The U.S. Library of Congress selected AIR to conduct a five-year scientifically-rigorous evaluation of ten mentoring enhancement demonstration projects funded by the Office of Juvenile Justice and Delinquency Prevention (OJJDP). The goal is to assess whether strategic enhancements to the roles that mentors play will improve youth outcomes.
The project will examine OJJDP’s 2012 Mentoring Enhancement Demonstration Program (MEDP), which targets evidence-based enhancements that improve the effectiveness of mentoring and reduce juvenile delinquency.
AIR’s evaluation team will work with MEDP program sites to identify evidence that can shape the design and implementation of effective mentoring programs for youth at a national level. The evaluation will be a randomized-control trial that involves the analysis of data from surveys of youth, mentors, and parents. AIR will also provide training and technical assistance to the program sites to best prepare them for their participation in the evaluation.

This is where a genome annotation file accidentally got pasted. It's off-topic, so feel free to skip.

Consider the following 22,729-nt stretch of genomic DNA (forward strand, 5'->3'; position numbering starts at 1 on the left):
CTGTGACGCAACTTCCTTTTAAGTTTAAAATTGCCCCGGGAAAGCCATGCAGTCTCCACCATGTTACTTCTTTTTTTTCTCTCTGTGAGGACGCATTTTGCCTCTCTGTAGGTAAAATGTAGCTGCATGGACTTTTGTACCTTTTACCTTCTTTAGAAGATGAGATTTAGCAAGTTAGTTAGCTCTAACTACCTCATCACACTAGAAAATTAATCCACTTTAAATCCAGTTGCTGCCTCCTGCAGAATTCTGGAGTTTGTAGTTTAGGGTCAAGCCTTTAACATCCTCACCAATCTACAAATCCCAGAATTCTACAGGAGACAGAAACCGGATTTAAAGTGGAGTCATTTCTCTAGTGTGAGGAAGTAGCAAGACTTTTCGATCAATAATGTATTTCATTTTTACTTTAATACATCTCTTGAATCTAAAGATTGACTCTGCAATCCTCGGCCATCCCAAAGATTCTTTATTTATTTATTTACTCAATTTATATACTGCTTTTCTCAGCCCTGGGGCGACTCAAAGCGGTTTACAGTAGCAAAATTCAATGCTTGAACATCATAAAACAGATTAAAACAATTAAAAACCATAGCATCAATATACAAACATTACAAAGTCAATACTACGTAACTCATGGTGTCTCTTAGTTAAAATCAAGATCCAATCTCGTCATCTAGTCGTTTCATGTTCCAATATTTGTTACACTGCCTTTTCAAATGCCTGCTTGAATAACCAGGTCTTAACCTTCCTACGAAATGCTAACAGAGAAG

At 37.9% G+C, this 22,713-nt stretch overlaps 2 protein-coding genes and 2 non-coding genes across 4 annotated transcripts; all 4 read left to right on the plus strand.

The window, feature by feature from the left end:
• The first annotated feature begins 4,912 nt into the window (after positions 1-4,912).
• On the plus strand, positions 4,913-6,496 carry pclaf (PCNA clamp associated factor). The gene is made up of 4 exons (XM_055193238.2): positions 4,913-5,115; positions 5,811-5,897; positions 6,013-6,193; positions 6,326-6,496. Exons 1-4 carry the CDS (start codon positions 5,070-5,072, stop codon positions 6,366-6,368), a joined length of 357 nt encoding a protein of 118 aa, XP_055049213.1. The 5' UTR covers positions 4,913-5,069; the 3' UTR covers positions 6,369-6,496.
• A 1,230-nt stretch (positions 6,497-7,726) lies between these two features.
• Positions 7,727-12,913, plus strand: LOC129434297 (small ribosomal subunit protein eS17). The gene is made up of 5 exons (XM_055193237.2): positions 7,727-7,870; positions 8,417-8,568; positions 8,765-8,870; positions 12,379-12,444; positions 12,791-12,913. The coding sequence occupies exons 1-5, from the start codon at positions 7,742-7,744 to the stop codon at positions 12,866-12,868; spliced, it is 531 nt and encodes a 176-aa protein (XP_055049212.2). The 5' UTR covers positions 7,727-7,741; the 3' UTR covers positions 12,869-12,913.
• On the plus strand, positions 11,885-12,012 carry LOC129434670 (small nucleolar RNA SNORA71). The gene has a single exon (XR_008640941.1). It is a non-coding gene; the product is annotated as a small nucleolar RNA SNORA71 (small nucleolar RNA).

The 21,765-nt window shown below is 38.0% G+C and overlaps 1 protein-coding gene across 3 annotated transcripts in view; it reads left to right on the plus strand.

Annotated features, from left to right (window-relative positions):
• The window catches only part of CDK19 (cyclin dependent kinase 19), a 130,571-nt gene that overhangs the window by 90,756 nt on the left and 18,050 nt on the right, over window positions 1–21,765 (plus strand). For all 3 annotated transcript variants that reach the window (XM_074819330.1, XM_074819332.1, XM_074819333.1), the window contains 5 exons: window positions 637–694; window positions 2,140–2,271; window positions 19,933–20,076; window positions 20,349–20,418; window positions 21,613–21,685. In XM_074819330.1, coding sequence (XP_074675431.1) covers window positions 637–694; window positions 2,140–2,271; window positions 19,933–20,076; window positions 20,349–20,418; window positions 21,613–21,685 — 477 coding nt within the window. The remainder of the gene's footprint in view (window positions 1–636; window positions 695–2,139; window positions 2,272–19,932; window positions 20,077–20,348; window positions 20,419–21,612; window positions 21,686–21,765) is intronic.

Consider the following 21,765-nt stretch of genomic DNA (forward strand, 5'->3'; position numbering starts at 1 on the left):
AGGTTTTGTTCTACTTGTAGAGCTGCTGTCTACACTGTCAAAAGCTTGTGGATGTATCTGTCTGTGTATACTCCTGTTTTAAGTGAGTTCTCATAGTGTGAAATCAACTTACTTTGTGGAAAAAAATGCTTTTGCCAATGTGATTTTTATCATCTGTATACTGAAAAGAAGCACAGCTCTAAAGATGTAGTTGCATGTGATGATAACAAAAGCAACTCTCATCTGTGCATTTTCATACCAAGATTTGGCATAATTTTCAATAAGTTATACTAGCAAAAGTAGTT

AIR will partner with Thomas Keller (Portland State University), David Altschuler (Johns Hopkins University), independent consultant Carla Herrera (independent consultant, recently Senior Research Fellow for Public/Private Ventures), and independent consultant Janet Forbush (specialist in program development and evaluation of human services programs focusing on high-need youth populations).